Right before the opening of his exhibition at the Odescalchi Castle in Bracciano, the great couturier Roberto Capucci reveals his thoughts about crafts professions, haute couture and research.


How did your love for fashion come to life?

From observing clothes and how the women of my family dressed – my mother, my sister, my aunts – from an innate propensity towards criticism and awe in the face of beauty and colour.
I have always designed clothes because I enjoyed it; my secondary studies at the Liceo Artistico and then at the Accademia di Belle Arti refined, developed and consummated my sense of drawing, colour and proportion. At the age of twenty, by chance I met a journalist, who saw my drawings and encouraged me to open a dressmaker’s shop.

How important was training in an atelier to you?

Fundamental, it was of crucial importance for the development of my work. I’m not a dressmaker, and I’ve never studied that art. My method is to start with a design, and thanks to what I have been able to ‘breathe in’ in the workshop environment, I’ve been able to conceive of a system from what I’ve been able to glean from dressmakers and specialised artisans.

Often advise young people on how important it is to create a good pret-a-porter product, because haut couture is a profession that is disappearing.

Your extraordinary creations require extraordinary mastery both in design and in execution. Who helps you in the phase of creation? Dressmakers, pattern makers, embroiderers…?

All of those who are concerned with the creation of a haute couture piece of clothing: dressmakers, embroiders and plissé experts, cutters, craftsmen. Designers do not help me, I design every piece of clothing by myself because it’s my passion – I enjoy it; I love it.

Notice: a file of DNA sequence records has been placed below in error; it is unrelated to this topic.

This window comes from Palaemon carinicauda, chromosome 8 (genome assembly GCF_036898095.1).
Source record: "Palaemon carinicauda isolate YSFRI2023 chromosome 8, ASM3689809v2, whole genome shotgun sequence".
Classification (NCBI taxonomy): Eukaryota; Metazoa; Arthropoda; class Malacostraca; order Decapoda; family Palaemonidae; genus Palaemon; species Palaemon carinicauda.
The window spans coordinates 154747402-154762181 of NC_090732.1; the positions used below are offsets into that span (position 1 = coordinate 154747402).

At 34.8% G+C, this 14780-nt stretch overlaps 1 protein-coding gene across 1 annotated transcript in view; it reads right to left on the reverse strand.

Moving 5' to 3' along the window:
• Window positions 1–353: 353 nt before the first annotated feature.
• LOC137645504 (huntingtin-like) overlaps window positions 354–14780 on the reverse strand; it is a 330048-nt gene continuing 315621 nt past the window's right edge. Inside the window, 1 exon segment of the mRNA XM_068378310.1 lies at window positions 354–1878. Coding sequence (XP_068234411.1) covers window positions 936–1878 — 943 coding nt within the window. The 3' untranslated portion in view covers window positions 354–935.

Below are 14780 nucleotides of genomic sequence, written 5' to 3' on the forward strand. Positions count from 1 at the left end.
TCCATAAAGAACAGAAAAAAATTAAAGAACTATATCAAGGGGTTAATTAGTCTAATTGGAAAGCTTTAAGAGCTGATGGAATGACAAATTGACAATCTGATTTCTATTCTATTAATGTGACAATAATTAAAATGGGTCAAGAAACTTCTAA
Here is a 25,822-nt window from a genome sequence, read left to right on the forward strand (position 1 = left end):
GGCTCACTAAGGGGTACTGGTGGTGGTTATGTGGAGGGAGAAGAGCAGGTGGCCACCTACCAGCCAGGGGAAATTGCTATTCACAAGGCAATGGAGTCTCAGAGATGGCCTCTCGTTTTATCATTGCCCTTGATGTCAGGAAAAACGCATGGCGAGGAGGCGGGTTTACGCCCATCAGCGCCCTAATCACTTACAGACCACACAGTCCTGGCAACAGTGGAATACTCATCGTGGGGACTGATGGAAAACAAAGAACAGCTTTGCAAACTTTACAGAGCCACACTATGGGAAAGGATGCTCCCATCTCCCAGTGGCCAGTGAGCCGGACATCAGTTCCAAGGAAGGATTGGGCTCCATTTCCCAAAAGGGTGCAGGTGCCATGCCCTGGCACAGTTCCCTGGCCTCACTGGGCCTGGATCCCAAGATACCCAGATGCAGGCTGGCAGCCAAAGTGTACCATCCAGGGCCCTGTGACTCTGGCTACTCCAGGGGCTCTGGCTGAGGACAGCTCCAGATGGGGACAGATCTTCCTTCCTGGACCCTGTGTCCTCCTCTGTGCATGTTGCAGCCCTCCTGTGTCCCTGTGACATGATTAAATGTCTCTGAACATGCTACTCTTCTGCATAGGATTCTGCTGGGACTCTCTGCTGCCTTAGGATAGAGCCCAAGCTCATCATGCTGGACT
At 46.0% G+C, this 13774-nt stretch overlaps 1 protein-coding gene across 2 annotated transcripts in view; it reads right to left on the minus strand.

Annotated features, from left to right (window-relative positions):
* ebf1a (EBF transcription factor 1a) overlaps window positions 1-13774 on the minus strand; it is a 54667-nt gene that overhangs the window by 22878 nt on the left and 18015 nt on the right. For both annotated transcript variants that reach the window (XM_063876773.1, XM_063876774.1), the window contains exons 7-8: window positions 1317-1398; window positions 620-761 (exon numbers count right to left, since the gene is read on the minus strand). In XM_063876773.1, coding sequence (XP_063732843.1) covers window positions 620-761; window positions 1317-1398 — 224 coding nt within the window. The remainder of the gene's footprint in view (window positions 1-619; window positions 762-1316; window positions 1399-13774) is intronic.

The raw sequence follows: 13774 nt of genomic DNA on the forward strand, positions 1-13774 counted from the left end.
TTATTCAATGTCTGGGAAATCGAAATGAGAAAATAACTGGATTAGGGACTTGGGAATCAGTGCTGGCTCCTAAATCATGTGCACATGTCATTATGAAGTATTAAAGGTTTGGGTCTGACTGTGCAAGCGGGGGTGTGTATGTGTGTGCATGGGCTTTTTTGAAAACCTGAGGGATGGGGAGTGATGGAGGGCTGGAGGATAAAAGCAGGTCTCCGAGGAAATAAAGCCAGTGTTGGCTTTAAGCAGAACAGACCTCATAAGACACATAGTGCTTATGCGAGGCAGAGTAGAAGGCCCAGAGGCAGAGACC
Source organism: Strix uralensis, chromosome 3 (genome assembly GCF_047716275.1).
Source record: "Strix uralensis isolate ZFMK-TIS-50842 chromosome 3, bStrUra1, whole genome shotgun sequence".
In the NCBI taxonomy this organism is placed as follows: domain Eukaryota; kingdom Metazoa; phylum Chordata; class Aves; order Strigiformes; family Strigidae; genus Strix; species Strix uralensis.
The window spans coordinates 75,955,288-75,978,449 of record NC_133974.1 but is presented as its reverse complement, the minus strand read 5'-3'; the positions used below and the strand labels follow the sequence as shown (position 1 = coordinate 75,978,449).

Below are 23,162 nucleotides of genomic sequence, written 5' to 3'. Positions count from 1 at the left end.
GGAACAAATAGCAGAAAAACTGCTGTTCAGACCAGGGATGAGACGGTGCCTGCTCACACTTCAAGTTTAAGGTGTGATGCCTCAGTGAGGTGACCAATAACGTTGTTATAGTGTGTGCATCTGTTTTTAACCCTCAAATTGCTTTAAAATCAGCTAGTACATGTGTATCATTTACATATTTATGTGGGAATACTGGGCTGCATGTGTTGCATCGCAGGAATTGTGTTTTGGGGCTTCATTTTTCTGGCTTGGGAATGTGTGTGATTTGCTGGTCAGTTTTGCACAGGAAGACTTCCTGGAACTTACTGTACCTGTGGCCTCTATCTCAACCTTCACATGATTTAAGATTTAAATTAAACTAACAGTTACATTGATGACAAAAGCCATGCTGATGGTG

Are there young people who try to approach your team to learn your style directly “in the field”, or by collaborating in the creation of dresses?

The young people on my team are concerned with activating routes for young people; their work is dedicated to organizing the historical archive and putting it on line, to implementing the trademark of the Foundation through the organization of exhibits, to training through setting up specific, in-depth seminars on materials and techniques that are characteristic of our creative work. Since 2008, seminars on plissé, on colour and on the study of materials and forms, have already been organized in Florence – held at the Museo della Fondazione Roberto Capucci in Villa Bardini, and they have the purpose of training and encouraging young talents on the job market.
As far as the creative part is concerned, I work by myself and often advise young people on how important it is to create a good pret-a-porter product, because haut couture is a profession that is disappearing.

What do you think is the value of art professions (“mestiere d’arte”) as far as excellence in the world of Italian fashion is concerned?

A total, absolute value. The fashion creator must draw inspiration from beauty, the sublime, colour, architecture and dimension. Nature is my first source of inspiration, then comes the work of man the artist: the great painter, architect and musician. Whoever does not love, appreciate and look at nature ecstatically can only be half an artist. Nature gives us everything, but very often man does not admire her, nor does he understand her or follow her. Today, no one has time, nor do they think of setting aside space for nature, not to mention art or beauty.